Graham Reid | | 1 min read
What a remarkable year it has been so far in New Zealand music: bristling pop-rock from Clap Clap Riot, Grayson Gilmour's multi-layered album, singer-songwriter Greg Fleming stretching himself in various directions . . .
And now this excellent entry from Liam Finn, one of the sons of a senior statesman whose most recent album Dizzy Heights is among that favourites list.
Critics rightly don't want to make reference to father Neil because quite clearly Liam has been his own man on an independent path from the days of his first band betchadupa. But frankly I can't help notice both father and son on their respective albums have discovered the lightlydelic virtues of a dreamy falsetto (here on the appropriately entitled Snug as Fuck where the key musical component is prominent and melodic bass).
But this Finn also puts on his experimentalist hat to get further and further out (the funky-to-clattery title track with surreal lyrics) and his guitar playing reaches a new and much higher threshold.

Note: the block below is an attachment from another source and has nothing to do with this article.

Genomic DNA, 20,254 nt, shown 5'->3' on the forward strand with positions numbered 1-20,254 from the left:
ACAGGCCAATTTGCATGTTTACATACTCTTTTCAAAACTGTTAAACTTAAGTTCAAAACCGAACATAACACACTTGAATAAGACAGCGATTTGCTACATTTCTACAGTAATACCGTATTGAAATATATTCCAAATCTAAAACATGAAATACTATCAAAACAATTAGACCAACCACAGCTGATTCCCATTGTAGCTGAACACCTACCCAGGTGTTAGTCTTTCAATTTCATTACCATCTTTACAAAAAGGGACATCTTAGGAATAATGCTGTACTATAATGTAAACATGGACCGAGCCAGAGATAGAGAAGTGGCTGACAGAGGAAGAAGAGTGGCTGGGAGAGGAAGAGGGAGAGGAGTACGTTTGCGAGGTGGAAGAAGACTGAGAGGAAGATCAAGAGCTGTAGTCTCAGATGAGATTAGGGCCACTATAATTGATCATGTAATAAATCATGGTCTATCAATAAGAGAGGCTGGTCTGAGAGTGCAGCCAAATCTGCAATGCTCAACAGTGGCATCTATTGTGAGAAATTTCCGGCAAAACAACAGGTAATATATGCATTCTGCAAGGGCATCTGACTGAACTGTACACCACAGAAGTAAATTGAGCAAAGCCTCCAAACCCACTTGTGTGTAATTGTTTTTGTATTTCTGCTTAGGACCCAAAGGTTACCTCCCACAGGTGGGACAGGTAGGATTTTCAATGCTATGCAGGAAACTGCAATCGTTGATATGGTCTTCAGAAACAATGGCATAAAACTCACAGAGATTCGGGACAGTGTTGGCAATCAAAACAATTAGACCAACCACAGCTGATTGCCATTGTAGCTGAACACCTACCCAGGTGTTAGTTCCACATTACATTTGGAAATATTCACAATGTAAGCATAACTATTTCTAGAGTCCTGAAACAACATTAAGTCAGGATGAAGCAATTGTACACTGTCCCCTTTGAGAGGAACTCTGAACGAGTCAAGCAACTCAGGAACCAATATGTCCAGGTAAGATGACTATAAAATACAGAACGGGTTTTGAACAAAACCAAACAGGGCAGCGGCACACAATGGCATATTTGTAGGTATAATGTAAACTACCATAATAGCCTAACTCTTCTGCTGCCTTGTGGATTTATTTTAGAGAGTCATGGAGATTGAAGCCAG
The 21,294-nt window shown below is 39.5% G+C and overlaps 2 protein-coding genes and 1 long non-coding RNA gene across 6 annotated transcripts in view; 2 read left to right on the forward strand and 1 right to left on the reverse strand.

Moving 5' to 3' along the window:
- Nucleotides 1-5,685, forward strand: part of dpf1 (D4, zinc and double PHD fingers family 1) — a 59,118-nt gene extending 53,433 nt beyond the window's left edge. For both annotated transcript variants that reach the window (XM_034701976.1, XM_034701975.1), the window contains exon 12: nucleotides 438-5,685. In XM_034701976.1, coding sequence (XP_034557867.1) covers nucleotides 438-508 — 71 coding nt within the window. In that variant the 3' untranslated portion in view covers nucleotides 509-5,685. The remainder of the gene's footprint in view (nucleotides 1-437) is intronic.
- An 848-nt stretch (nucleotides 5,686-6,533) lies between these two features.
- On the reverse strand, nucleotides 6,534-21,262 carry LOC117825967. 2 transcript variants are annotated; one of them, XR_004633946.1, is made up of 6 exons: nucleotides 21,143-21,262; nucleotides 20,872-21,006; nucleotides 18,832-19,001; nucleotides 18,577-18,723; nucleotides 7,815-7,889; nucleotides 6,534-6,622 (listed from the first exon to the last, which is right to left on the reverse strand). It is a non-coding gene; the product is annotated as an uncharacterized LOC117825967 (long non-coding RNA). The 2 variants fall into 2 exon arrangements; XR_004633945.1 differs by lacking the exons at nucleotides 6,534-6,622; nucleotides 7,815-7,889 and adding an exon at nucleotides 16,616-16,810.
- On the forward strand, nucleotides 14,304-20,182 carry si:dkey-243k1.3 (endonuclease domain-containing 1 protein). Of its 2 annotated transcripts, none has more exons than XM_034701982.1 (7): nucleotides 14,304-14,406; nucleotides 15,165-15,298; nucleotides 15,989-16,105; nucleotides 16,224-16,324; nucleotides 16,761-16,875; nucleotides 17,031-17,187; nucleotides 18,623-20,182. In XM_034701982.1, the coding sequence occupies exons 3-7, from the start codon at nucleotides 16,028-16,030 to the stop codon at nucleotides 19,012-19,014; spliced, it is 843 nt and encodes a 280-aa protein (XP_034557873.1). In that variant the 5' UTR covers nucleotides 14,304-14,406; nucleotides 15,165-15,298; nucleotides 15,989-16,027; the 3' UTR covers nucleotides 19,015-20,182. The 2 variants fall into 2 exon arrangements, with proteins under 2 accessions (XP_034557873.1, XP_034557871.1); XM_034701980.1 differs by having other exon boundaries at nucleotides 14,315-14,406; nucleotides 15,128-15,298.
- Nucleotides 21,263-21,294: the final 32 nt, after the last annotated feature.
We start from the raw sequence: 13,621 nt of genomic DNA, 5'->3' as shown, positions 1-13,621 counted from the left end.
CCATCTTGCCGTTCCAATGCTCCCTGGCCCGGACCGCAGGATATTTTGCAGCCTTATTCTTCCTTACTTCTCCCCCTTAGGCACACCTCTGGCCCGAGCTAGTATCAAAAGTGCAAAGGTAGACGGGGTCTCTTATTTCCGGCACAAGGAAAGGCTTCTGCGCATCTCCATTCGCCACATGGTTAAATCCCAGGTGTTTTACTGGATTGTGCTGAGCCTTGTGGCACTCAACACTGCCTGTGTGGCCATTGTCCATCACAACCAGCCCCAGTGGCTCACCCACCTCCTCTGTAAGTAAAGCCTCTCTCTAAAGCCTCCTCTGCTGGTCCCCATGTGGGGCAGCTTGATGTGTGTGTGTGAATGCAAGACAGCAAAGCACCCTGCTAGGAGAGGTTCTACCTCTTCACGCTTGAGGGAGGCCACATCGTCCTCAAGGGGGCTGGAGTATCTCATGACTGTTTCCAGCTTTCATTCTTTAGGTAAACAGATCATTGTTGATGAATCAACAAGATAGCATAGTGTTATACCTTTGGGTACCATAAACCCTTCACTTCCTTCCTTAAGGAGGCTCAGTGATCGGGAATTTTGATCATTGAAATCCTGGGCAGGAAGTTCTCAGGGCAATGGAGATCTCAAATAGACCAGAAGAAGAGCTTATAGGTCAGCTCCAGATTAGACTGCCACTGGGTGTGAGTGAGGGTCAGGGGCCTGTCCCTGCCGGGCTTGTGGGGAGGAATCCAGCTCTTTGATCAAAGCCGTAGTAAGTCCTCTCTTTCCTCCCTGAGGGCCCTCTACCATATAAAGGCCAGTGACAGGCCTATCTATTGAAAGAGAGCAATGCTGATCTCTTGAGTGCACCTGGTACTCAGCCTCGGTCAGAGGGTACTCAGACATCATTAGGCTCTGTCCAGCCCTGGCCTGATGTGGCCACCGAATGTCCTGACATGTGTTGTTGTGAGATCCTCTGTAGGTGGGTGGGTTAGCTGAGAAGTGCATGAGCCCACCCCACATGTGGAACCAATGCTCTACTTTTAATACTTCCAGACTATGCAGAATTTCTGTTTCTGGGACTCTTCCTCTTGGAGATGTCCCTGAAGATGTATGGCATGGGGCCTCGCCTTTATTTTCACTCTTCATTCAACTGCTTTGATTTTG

When he plays a rather more straight bat to pop, as on Helena Bonham Carter, he interpolates witty references -- he can't have done the ELO-styled backing vocals without knowing -- yet it is the more dreamscape songs (Ocean Emmanuelle, Dreary Droop) which are the most enticing. The rather weird and trippy I is a standout.
However the diversity here also allows for some real rock manoeuvres as on Burn Up the Road, and Finn -- who plays dozens of instruments -- can walk a line between pop and rock and challenging textures (Wild Animals).
With his small band, it will be interesting to see how some of these multi-textured songs can be delivered live.
This album is not an unmitigated success (Wrestle With Dad sounds like a thin idea given a studio duff-up to carry it) but it is certainly another remarkably assured, interesting and rewarding album by a New Zealander this year.
I have no doubt it will appear in that Favourite Five list next week, which raises the question: Who would then be bumped?